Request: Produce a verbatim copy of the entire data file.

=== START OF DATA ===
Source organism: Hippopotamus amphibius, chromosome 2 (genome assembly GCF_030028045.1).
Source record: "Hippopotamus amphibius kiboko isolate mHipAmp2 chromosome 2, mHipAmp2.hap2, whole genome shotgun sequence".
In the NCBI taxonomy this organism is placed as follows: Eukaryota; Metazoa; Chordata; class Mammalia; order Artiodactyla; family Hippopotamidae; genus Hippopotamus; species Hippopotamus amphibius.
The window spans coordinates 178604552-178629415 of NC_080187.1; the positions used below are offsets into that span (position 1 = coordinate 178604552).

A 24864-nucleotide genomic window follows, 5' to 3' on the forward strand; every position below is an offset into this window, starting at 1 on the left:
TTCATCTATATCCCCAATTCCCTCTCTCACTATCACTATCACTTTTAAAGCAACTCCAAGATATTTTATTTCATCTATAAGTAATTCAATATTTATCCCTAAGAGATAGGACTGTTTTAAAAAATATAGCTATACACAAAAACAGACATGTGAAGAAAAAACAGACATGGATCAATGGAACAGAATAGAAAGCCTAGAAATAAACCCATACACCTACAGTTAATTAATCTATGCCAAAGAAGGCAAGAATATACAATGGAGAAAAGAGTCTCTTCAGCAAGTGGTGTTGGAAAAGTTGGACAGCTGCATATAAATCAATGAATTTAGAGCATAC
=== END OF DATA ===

Source organism: Hippopotamus amphibius, chromosome 2 (genome assembly GCF_030028045.1).
Source record: "Hippopotamus amphibius kiboko isolate mHipAmp2 chromosome 2, mHipAmp2.hap2, whole genome shotgun sequence".
In the NCBI taxonomy this organism is placed as follows: Eukaryota; Metazoa; Chordata; class Mammalia; order Artiodactyla; family Hippopotamidae; genus Hippopotamus; species Hippopotamus amphibius.
The window spans coordinates 178604552-178629415 of NC_080187.1; the positions used below are offsets into that span (position 1 = coordinate 178604552).

A 24864-nucleotide genomic window follows, 5' to 3' on the forward strand; every position below is an offset into this window, starting at 1 on the left:
TTCATCTATATCCCCAATTCCCTCTCTCACTATCACTATCACTTTTAAAGCAACTCCAAGATATTTTATTTCATCTATAAGTAATTCAATATTTATCCCTAAGAGATAGGACTGTTTTAAAAAATATAGCTATACACAAAAACAGACATGTGAAGAAAAAACAGACATGGATCAATGGAACAGAATAGAAAGCCTAGAAATAAACCCATACACCTACAGTTAATTAATCTATGCCAAAGAAGGCAAGAATATACAATGGAGAAAAGAGTCTCTTCAGCAAGTGGTGTTGGAAAAGTTGGACAGCTGCATATAAATCAATGAATTTAGAGCATAC